The Thoracic Nerves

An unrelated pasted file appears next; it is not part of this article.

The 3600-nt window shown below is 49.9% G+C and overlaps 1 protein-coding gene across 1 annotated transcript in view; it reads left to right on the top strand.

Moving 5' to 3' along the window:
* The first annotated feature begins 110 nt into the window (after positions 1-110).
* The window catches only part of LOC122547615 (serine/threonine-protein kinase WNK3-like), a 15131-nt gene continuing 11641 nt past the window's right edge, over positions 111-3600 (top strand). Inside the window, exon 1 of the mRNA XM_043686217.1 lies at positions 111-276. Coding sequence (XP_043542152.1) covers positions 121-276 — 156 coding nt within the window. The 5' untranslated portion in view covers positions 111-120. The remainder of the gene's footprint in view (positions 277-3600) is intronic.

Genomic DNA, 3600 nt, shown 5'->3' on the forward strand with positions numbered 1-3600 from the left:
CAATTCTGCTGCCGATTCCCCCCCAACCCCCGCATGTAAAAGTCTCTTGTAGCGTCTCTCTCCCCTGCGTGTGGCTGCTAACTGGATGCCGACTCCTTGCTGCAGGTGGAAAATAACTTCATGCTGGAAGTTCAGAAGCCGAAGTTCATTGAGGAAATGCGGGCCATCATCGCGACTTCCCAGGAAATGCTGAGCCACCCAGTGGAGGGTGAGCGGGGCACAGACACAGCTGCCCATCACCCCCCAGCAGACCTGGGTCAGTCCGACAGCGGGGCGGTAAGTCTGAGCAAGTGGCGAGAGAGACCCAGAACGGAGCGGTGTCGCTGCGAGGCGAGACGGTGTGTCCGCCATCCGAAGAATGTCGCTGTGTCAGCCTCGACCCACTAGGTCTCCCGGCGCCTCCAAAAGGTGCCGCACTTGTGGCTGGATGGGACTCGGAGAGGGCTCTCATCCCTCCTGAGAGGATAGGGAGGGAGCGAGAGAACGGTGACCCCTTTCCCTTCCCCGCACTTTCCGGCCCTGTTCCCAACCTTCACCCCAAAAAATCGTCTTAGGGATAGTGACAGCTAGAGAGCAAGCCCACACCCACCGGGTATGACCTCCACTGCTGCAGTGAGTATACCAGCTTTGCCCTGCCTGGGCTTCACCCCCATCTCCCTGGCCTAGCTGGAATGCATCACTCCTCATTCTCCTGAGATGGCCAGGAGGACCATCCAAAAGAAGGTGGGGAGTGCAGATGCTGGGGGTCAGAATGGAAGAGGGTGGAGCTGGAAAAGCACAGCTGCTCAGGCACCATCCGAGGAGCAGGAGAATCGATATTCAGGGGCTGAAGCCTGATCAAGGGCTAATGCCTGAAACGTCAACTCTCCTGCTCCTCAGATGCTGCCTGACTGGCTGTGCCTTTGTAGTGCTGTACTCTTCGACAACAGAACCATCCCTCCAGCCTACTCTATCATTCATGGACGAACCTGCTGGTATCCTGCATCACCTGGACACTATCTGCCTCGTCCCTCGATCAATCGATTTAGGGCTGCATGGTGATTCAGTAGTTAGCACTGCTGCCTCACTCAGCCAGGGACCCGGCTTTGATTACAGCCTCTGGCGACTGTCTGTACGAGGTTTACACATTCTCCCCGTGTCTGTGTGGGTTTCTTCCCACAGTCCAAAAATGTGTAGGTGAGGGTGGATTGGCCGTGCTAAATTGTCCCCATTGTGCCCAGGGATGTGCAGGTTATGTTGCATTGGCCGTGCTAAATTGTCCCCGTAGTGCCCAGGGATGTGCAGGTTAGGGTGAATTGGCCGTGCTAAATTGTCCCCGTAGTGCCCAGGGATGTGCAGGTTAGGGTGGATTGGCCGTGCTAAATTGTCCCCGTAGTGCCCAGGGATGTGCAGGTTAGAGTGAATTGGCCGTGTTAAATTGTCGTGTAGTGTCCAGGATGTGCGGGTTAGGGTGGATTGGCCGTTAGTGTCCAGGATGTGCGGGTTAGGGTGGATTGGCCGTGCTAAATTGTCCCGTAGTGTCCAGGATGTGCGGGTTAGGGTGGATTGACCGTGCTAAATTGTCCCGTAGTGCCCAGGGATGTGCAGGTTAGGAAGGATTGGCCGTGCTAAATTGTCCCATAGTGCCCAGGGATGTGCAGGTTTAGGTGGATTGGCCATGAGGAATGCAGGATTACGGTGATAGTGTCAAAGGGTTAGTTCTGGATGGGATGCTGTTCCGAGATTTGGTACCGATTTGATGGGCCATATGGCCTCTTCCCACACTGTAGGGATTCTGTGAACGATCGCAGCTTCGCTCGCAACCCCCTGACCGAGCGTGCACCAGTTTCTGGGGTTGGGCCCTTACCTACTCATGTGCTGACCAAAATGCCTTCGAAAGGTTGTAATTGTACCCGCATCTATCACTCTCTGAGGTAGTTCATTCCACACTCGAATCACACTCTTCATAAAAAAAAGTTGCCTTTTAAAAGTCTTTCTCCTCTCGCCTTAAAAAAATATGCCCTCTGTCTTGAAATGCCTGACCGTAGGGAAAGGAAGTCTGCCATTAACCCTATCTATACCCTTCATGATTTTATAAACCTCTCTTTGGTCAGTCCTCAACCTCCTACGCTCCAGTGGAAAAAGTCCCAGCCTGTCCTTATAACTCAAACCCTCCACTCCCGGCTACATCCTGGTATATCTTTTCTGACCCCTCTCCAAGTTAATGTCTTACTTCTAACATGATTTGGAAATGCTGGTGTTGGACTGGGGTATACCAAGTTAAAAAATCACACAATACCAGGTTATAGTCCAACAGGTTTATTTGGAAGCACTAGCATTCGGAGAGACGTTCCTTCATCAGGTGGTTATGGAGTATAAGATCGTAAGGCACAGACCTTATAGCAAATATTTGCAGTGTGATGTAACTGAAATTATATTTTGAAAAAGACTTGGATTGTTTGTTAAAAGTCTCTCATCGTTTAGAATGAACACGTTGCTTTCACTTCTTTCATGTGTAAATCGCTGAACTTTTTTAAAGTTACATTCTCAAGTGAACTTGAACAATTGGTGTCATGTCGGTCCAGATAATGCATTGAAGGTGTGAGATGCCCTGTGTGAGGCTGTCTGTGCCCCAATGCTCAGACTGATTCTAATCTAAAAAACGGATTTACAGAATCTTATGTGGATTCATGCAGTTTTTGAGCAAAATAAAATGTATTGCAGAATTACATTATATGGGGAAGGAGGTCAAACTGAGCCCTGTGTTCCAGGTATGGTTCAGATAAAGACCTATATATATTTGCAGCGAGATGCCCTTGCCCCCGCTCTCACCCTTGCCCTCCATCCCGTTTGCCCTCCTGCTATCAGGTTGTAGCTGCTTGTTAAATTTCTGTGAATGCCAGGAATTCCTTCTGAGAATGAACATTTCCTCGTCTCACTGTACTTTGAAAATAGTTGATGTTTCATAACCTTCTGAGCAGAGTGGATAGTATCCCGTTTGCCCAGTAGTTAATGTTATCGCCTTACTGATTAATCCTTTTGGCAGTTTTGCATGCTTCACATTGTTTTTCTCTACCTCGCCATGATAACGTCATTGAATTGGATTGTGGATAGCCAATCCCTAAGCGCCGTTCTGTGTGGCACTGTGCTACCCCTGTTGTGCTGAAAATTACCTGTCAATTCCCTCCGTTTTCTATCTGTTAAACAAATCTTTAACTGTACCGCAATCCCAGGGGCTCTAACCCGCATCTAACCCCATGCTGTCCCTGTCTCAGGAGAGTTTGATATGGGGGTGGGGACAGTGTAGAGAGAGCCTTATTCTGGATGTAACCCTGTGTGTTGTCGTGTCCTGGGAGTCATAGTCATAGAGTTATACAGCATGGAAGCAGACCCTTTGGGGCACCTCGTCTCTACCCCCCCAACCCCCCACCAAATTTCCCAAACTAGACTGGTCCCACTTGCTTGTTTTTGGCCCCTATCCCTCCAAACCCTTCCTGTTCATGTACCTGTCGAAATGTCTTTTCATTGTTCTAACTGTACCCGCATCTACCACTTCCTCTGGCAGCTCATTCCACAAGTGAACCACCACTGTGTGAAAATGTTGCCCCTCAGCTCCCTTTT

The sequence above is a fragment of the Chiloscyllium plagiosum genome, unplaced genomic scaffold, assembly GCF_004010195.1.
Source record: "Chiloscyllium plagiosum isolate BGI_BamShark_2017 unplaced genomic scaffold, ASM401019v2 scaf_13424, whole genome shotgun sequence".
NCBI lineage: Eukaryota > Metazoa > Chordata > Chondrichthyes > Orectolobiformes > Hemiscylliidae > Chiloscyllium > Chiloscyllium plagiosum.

The anterior divisions of the thoracic nerves (rami anteriores; ventral divisions) are twelve in number on either side. Eleven of them are situated between the ribs, and are therefore termed intercostal the twelfth lies below the last rib. Each nerve is connected with the adjoining ganglion of the sympathetic trunk by a gray and a white ramus communicans. The intercostal nerves are distributed chiefly to the parietes of the thorax and abdomen, and differ from the anterior divisions of the other spinal nerves, in that each pursues an independent course, i. e there is no plexus formation. The first two nerves supply fibers to the upper limb in addition to their thoracic branches; the next four are limited in their distribution to the parietes of the thorax; the lower five supply the parietes of the thorax and abdomen. The twelfth thoracic is distributed to the abdominal wall and the skin of the buttock. The First Thoracic Nerve—The anterior division of the first thoracic nerve divides into two branches: one, the larger, leaves the thorax in front of the neck of the first rib, and enters the brachial plexus; the other and smaller branch, the first intercostal nerve runs along the first intercostal space, and ends on the front of the chest as the first anterior cutaneous branch of the thorax. Occasionally this anterior cutaneous branch is wanting. The first intercostal nerve as a rule gives off no lateral cutaneous branch; but sometimes it sends a small branch to communicate with the intercostobrachial. From the second thoracic nerve it frequently receives a connecting twig, which ascends over the neck of the second rib.